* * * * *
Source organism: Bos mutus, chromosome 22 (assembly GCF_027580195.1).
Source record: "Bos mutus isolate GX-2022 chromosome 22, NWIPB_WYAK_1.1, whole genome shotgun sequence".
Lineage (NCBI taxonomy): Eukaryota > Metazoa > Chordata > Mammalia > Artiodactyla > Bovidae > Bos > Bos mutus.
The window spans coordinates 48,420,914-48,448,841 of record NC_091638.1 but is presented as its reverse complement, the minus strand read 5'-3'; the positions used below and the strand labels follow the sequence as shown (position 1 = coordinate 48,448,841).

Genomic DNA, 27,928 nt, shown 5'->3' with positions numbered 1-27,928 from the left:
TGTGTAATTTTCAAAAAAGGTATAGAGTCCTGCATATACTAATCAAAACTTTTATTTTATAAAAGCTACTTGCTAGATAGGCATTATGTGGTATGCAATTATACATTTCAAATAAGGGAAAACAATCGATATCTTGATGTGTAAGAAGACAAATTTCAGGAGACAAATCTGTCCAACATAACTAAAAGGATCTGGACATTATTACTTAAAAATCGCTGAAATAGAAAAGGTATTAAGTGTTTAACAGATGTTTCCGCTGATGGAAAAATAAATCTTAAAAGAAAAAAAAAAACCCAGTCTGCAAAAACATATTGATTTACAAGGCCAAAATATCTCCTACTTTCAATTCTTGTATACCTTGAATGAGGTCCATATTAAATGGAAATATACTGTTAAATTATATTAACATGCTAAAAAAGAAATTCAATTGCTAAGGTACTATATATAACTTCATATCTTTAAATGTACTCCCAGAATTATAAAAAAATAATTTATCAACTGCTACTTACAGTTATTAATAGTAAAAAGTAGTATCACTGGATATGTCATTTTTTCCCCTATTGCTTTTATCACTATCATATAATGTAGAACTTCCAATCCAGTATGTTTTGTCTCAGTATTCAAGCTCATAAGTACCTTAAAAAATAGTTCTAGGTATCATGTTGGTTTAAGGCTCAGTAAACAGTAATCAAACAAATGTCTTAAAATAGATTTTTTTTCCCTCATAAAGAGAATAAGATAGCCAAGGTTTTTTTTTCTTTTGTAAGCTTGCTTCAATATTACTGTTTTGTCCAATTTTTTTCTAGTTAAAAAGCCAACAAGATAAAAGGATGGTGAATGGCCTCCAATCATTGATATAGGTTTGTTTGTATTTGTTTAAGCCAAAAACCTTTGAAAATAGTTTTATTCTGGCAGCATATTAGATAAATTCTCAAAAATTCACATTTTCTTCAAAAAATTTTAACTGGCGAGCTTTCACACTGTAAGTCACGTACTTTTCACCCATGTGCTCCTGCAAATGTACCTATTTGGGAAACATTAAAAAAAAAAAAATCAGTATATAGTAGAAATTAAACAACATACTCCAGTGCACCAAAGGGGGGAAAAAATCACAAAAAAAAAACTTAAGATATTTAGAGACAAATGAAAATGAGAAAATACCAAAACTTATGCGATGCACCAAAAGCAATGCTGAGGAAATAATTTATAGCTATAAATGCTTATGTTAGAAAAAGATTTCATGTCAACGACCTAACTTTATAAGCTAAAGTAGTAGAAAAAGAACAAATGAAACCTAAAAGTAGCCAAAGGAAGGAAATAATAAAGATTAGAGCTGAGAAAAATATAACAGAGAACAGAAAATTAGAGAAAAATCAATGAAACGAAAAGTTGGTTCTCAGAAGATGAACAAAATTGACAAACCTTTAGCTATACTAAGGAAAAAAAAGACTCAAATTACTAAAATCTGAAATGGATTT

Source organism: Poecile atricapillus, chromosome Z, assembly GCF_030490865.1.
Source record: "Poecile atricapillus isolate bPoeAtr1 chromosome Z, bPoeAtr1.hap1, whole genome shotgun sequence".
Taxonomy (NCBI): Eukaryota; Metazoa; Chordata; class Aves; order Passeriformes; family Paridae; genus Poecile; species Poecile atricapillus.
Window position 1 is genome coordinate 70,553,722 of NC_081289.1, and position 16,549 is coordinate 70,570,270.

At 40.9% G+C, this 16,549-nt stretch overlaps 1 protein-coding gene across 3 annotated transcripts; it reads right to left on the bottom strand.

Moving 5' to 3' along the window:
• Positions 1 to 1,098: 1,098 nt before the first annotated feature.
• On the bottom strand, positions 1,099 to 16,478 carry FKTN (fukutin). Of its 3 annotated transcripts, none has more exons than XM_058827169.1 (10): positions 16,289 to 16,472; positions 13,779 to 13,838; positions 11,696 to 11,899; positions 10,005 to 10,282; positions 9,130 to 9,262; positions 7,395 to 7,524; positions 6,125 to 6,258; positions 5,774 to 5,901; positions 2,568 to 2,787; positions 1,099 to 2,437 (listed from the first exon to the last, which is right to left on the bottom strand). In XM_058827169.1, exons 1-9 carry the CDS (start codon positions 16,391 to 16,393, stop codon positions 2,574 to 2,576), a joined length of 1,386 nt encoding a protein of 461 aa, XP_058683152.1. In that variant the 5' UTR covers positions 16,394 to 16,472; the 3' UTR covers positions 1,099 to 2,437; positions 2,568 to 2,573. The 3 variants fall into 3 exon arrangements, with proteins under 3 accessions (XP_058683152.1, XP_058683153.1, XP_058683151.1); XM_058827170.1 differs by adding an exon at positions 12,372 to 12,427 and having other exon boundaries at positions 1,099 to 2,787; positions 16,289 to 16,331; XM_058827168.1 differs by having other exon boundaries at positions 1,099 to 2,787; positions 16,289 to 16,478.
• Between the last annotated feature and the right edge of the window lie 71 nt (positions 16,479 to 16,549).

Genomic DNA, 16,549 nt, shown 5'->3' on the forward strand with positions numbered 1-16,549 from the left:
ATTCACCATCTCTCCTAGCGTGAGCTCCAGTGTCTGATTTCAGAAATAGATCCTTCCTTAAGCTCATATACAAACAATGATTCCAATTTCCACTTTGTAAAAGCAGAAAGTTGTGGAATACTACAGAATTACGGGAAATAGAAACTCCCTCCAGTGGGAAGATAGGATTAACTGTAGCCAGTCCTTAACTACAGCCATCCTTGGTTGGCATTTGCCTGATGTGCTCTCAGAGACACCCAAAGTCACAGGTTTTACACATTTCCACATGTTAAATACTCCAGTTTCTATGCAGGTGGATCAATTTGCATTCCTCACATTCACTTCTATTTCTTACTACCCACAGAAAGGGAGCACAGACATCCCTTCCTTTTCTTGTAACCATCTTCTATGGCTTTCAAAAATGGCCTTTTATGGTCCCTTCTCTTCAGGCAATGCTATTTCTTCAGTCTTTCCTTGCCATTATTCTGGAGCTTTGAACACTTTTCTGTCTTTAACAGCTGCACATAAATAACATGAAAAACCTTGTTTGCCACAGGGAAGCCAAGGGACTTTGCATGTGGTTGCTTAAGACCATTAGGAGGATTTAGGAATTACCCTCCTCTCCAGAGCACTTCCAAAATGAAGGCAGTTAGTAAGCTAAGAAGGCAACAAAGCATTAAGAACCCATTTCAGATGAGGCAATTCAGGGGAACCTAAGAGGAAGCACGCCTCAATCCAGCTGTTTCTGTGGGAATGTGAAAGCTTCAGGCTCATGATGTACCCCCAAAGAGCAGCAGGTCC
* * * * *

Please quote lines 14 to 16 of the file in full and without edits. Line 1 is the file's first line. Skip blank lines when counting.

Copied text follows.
• On the bottom strand, positions 1,099 to 16,478 carry FKTN (fukutin). Of its 3 annotated transcripts, none has more exons than XM_058827169.1 (10): positions 16,289 to 16,472; positions 13,779 to 13,838; positions 11,696 to 11,899; positions 10,005 to 10,282; positions 9,130 to 9,262; positions 7,395 to 7,524; positions 6,125 to 6,258; positions 5,774 to 5,901; positions 2,568 to 2,787; positions 1,099 to 2,437 (listed from the first exon to the last, which is right to left on the bottom strand). In XM_058827169.1, exons 1-9 carry the CDS (start codon positions 16,391 to 16,393, stop codon positions 2,574 to 2,576), a joined length of 1,386 nt encoding a protein of 461 aa, XP_058683152.1. In that variant the 5' UTR covers positions 16,394 to 16,472; the 3' UTR covers positions 1,099 to 2,437; positions 2,568 to 2,573. The 3 variants fall into 3 exon arrangements, with proteins under 3 accessions (XP_058683152.1, XP_058683153.1, XP_058683151.1); XM_058827170.1 differs by adding an exon at positions 12,372 to 12,427 and having other exon boundaries at positions 1,099 to 2,787; positions 16,289 to 16,331; XM_058827168.1 differs by having other exon boundaries at positions 1,099 to 2,787; positions 16,289 to 16,478.
• Between the last annotated feature and the right edge of the window lie 71 nt (positions 16,479 to 16,549).

Genomic DNA, 16,549 nt, shown 5'->3' on the forward strand with positions numbered 1-16,549 from the left: